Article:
MALOU: Neither. Some of them could be evil. Some of them could be nice.

MOLLY BLOOM: So they're like humans? They have all different kinds of personalities.

MALOU: Yeah.

MOLLY BLOOM: Well, we asked Emily Zarka about her favorite kind of alien to imagine too. She's a monster expert, and she joined us to talk about our collective fascination with aliens. Her favorite extraterrestrial beings are the Martians in a book called The War of the Worlds by HG Wells.


EMILY ZARKA: They're all head with a beak and lots of tentacles as their appendages.

MOLLY BLOOM: War of the Worlds came out in 1898. Lots of people were getting excited about the idea of life on other planets around that time. About 20 years earlier, in the late 1870s, an astronomer named Giovanni Schiaparelli had noticed something on the surface of the planet Mars.

EMILY ZARKA: He viewed the linear lines on the surface of Mars. And he's the one who wrote those down as canali.

MOLLY BLOOM: Canali can mean channels or canals in Italian. When a different astronomer, Percival Lowell, read about the canali on Mars, his mind went straight to aliens.

EMILY ZARKA: Percival Lowell, in 1895, wrote a book called Mars. And he speculates about how life could exist there and how he thinks the canali were actually formed by some sort of alien life form.

MOLLY BLOOM: Percival Lowell was wrong. We haven't found any canal-making creatures on Mars. But his ideas got a lot of people thinking about aliens.

ANNOUNCER: I'm speaking from the roof of Broadcasting Building, New York City. The bells you hear are ringing to warn the people to evacuate the city as Martians approach. Estimated in last two hours, three million people have moved out along the roads to the north.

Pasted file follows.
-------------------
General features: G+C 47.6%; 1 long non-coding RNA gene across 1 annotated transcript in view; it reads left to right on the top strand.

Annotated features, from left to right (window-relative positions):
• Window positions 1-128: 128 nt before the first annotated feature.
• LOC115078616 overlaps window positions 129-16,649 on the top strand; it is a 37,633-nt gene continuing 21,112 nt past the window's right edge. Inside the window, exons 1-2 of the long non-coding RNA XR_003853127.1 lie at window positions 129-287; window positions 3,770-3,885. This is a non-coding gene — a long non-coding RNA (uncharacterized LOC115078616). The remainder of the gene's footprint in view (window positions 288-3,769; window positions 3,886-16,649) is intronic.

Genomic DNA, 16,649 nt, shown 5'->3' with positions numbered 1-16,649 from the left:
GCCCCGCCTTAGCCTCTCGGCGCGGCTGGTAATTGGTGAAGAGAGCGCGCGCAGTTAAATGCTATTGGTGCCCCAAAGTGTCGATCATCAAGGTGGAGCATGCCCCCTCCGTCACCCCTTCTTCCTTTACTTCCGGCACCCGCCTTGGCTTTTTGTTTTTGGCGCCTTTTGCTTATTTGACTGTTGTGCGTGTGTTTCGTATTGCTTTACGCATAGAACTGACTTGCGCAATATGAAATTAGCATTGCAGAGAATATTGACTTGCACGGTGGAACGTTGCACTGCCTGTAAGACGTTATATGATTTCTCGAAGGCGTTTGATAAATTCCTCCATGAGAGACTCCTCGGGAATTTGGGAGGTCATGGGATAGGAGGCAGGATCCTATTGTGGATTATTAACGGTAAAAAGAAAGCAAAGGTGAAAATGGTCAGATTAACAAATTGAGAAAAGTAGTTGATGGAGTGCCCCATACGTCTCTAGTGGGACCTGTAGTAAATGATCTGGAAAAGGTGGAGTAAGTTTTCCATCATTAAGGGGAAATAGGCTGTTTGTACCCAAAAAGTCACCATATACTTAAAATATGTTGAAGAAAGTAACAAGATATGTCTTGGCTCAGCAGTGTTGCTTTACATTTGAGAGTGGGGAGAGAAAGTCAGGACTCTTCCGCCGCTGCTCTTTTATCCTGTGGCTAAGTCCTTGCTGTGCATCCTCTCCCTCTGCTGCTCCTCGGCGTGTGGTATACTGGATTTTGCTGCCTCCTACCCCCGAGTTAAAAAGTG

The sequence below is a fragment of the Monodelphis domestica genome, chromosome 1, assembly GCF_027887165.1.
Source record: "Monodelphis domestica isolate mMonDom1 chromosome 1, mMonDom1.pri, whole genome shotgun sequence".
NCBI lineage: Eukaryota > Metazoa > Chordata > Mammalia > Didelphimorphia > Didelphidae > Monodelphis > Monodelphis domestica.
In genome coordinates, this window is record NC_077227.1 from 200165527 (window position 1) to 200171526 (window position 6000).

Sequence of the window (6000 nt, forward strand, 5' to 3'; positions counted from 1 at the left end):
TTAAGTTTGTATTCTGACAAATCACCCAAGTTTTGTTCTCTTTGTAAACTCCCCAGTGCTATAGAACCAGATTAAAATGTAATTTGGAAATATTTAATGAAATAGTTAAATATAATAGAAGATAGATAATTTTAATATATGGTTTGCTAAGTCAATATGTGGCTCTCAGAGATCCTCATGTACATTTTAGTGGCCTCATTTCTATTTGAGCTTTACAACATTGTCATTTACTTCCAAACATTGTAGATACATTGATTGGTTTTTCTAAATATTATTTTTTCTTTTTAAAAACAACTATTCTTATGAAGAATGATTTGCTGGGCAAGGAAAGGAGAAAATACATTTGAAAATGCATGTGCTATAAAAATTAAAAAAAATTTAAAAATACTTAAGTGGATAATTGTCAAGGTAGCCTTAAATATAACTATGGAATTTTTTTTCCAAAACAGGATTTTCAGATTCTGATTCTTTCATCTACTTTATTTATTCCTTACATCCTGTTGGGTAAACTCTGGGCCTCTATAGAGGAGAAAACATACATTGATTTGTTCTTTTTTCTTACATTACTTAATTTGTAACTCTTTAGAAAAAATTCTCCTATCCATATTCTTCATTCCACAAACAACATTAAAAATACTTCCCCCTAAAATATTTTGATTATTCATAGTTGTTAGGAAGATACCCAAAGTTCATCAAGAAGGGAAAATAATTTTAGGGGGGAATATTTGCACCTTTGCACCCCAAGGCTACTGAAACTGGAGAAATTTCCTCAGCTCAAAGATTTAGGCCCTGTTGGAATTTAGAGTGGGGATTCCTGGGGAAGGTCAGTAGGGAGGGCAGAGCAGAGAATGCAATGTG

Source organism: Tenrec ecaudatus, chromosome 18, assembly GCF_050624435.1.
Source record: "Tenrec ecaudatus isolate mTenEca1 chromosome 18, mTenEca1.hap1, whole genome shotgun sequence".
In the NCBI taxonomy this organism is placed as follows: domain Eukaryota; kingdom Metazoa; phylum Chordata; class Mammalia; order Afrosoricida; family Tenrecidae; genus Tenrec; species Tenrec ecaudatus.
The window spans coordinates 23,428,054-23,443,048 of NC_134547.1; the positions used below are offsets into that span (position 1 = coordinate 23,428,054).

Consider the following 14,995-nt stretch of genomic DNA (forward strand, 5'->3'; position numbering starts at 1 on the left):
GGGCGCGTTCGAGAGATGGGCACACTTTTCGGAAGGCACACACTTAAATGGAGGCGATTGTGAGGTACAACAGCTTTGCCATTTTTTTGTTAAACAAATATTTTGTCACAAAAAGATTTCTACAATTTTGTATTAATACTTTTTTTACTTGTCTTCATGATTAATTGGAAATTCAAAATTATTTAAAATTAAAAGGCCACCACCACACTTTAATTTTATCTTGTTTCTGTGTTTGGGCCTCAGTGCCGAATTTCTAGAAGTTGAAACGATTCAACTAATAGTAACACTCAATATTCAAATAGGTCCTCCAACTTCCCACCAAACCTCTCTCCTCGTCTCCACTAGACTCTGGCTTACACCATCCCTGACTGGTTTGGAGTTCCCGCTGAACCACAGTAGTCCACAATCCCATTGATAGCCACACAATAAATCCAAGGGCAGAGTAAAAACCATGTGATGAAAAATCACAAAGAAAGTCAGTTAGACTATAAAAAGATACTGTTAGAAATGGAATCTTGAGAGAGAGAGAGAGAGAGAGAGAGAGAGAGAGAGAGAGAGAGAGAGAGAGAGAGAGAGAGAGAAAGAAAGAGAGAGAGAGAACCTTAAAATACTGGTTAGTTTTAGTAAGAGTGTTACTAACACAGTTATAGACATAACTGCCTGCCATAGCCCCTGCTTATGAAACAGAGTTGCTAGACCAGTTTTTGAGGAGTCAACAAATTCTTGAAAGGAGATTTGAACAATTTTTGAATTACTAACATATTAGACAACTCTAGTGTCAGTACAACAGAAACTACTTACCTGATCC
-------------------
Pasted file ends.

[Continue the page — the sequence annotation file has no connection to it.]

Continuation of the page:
MALOU: War of the Worlds became a really popular radio play. And many other writers imagined worlds beyond Earth after that.

MOLLY BLOOM: Madeleine L'Engle wrote A Wrinkle in Time and Orson Scott Card wrote Ender's Game. In the movies, a being called E.T. phoned home--

E.T.: E.T. home, phone.

MOLLY BLOOM: And the Star Wars saga sent people to galaxies far, far away.


MALOU: And there are some people who swear they've seen actual alien ships, not in movies but right here above Earth. But so far, there's no credible proof.

MOLLY BLOOM: Malou, what do you think we can learn from all these stories about aliens?

MALOU: We can think about aliens and how they might look like or act.

MOLLY BLOOM: Mhm. What do you think these alien stories say about us, like about humans?

MALOU: They show how people can have very big imaginations and how it can go from a little, unidentified flying object to a whole new world.